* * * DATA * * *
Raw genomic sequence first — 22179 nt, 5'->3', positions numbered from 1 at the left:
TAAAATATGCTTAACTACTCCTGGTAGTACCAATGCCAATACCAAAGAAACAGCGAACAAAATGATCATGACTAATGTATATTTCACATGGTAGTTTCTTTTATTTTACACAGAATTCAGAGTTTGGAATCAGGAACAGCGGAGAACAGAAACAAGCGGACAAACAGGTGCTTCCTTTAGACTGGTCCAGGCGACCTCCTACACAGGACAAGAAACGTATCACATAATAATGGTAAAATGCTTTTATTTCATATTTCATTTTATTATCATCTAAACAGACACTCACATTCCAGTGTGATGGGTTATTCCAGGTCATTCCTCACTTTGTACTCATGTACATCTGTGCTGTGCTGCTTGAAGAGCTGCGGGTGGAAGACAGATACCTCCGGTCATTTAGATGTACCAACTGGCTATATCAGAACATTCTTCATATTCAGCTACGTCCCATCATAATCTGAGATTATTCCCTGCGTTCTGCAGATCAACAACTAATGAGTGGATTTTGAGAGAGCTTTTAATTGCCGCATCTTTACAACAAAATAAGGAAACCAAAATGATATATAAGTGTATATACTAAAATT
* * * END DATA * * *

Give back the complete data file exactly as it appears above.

Raw genomic sequence first — 22179 nt, 5'->3', positions numbered from 1 at the left:
TAAAATATGCTTAACTACTCCTGGTAGTACCAATGCCAATACCAAAGAAACAGCGAACAAAATGATCATGACTAATGTATATTTCACATGGTAGTTTCTTTTATTTTACACAGAATTCAGAGTTTGGAATCAGGAACAGCGGAGAACAGAAACAAGCGGACAAACAGGTGCTTCCTTTAGACTGGTCCAGGCGACCTCCTACACAGGACAAGAAACGTATCACATAATAATGGTAAAATGCTTTTATTTCATATTTCATTTTATTATCATCTAAACAGACACTCACATTCCAGTGTGATGGGTTATTCCAGGTCATTCCTCACTTTGTACTCATGTACATCTGTGCTGTGCTGCTTGAAGAGCTGCGGGTGGAAGACAGATACCTCCGGTCATTTAGATGTACCAACTGGCTATATCAGAACATTCTTCATATTCAGCTACGTCCCATCATAATCTGAGATTATTCCCTGCGTTCTGCAGATCAACAACTAATGAGTGGATTTTGAGAGAGCTTTTAATTGCCGCATCTTTACAACAAAATAAGGAAACCAAAATGATATATAAGTGTATATACTAAAATT